Procurement figures show shift to smaller, more focused deals in local government

Written by PublicTechnology on 7 February 2017 in News
News

The average value of local government IT deals fell 25%, while their length dropped an average of six months, according to figures released today.

Pen signing a form

The value and length of deals signed by government have dropped in 2016 compared with the previous year - Photo credit: Flickr, Sebastien Wiertz, CC BY 2.0

The annual Arvato Outsourcing Index, compiled by business process outsourcing provider Arvato and industry analyst NelsonHall, show an overall 75% increase in investment on IT and technology in 2016, reaching £463m.

The latest report – which is based on all outsourcing contracts procured in the local government – also found that local government signed IT contracts worth £814m in 2016, an 8% increase on 2015.


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However, the average value of the agreements fell by 25% compared with the previous year, and the length of the contracts fell by an average of six months. Meanwhile, the number of deals signed by local authorities grew by 45% - from 20 to 29.

Taken together, this suggests a shift from large, multi-process deals to smaller, more focused contracts within local government, a move that is often promoted by both central and local government IT leaders.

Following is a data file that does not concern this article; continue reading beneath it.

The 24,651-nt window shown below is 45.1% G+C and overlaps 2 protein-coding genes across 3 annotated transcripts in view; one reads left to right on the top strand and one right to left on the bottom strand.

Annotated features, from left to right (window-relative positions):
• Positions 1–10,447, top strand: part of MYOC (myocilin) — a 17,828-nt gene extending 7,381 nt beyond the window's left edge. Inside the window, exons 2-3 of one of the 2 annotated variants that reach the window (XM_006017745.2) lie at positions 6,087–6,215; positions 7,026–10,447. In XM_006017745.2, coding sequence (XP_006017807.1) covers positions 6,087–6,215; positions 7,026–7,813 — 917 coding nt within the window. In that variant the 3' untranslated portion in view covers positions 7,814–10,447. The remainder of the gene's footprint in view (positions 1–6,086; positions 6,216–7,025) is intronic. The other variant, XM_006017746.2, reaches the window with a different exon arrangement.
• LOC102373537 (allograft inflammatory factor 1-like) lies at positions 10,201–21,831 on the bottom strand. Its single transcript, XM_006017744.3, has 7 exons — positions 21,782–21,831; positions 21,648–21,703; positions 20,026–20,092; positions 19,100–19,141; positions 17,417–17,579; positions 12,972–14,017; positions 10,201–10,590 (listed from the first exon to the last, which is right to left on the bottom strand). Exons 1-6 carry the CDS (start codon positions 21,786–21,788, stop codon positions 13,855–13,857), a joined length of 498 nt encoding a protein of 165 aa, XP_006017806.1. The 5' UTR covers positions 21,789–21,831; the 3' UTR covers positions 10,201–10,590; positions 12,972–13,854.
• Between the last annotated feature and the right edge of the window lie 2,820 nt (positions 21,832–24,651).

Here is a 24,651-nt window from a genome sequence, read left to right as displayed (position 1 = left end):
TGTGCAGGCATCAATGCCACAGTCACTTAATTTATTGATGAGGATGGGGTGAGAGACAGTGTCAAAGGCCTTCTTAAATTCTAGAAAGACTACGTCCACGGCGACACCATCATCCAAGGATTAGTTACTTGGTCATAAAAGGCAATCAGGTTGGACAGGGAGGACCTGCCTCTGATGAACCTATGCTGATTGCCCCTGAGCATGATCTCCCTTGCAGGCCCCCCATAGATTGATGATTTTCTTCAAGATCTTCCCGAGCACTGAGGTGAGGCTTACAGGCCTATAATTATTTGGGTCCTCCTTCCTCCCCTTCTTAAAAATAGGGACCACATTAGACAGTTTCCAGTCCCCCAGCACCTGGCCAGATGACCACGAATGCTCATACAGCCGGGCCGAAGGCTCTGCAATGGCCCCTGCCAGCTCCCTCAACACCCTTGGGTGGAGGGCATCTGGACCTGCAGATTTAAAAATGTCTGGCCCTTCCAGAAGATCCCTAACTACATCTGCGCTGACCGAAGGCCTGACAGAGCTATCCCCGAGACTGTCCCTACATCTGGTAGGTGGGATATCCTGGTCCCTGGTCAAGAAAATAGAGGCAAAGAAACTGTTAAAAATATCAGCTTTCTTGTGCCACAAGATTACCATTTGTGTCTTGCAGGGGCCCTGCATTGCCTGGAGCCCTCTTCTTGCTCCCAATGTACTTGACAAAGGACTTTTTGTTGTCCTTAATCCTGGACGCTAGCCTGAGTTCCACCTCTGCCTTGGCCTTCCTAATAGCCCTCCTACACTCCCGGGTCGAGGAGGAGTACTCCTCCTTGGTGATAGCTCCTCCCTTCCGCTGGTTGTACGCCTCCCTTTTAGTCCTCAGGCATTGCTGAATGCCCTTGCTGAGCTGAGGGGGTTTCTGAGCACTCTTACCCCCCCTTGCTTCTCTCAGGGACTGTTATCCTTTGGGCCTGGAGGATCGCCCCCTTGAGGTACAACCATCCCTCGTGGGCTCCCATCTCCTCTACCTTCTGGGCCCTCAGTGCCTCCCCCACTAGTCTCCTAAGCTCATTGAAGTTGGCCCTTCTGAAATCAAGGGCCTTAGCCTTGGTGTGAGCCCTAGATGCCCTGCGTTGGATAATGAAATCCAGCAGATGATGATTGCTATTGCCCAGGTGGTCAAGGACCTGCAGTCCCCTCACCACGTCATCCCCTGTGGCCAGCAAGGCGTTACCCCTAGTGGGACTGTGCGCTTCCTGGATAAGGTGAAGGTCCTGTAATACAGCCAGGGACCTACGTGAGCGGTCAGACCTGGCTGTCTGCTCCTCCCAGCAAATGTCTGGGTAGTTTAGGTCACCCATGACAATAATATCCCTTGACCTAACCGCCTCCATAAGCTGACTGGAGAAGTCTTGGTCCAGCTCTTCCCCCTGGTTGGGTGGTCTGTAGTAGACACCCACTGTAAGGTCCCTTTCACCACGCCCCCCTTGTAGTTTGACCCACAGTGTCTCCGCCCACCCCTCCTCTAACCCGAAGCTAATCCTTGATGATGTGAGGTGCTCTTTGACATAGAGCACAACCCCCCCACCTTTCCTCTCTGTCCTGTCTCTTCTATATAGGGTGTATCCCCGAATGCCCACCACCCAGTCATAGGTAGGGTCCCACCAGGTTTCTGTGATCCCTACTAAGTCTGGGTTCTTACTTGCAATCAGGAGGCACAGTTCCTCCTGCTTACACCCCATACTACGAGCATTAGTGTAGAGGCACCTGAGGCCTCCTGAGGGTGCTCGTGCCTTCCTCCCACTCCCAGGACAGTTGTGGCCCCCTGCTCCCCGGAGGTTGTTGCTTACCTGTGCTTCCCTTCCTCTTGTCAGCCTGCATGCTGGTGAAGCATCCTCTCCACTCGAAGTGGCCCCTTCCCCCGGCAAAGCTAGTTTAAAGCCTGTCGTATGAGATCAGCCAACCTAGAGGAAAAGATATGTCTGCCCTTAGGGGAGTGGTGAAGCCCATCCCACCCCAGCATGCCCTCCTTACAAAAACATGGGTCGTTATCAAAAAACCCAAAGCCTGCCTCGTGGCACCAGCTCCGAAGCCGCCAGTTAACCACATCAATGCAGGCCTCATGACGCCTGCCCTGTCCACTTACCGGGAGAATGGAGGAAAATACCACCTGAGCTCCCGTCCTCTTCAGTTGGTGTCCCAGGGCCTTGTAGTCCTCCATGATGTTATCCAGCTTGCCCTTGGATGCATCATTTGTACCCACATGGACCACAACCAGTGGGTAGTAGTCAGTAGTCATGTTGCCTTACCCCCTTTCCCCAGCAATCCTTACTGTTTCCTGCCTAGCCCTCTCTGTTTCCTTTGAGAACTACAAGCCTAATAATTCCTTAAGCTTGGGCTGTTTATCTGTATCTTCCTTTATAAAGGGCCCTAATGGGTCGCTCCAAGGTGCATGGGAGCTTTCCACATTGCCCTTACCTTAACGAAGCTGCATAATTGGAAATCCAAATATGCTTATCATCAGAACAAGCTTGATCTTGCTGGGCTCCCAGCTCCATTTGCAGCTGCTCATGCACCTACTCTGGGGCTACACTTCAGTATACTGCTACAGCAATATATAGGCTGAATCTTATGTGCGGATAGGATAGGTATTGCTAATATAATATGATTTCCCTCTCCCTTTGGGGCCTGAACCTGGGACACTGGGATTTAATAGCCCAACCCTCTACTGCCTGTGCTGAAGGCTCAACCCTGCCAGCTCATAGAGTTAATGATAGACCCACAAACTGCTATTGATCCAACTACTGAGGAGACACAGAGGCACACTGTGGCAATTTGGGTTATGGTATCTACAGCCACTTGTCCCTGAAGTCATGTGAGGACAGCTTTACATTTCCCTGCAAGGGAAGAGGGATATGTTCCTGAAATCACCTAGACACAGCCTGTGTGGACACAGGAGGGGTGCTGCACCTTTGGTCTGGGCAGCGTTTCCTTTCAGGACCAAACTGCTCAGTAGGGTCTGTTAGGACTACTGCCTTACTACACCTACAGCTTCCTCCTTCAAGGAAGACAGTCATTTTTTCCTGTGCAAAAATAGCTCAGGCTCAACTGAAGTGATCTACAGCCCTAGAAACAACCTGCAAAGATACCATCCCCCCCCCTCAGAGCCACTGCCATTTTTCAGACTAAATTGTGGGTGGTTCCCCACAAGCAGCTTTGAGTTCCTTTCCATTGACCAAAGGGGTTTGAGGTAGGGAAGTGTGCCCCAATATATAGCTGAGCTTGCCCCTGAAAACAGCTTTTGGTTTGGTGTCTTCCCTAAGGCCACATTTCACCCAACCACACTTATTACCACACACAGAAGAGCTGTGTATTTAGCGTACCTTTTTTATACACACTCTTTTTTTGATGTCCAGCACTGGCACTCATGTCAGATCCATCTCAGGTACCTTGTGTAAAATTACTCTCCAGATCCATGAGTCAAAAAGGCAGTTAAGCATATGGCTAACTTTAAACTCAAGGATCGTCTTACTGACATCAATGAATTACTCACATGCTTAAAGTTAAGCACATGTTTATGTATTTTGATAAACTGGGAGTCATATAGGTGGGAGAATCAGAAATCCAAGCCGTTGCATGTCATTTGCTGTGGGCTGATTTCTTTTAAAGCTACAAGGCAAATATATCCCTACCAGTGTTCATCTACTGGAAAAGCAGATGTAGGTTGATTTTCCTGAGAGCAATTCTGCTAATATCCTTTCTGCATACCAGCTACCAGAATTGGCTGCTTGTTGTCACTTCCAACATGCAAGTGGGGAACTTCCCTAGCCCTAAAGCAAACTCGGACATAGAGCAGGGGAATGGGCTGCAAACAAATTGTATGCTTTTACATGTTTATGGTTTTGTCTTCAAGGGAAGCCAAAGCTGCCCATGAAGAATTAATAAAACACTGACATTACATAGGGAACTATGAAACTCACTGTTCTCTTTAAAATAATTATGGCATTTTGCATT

The company said that the increased investment in technology and IT showed that tech procurement had “dominated council outsourcing strategies”, adding that there was also more new work coming into the sector.

Some 72% of the contracts being new work, up from 60% in 2015. This included procurement of new data centres, end user computing and network and application management, the report said.

Debra Maxwell, the chief executive of customer relationship management solutions at Arvato UK and Ireland, said: “The sustained growth we’re witnessing across the sector reflects the growing pressures on local authorities to transform their operations, cutting costs while providing better services for citizens.

“While technology is already playing a key role through the digital by default agenda, investments in new innovations, such as automation and cognitive systems, are now set to underpin more fundamental change.”

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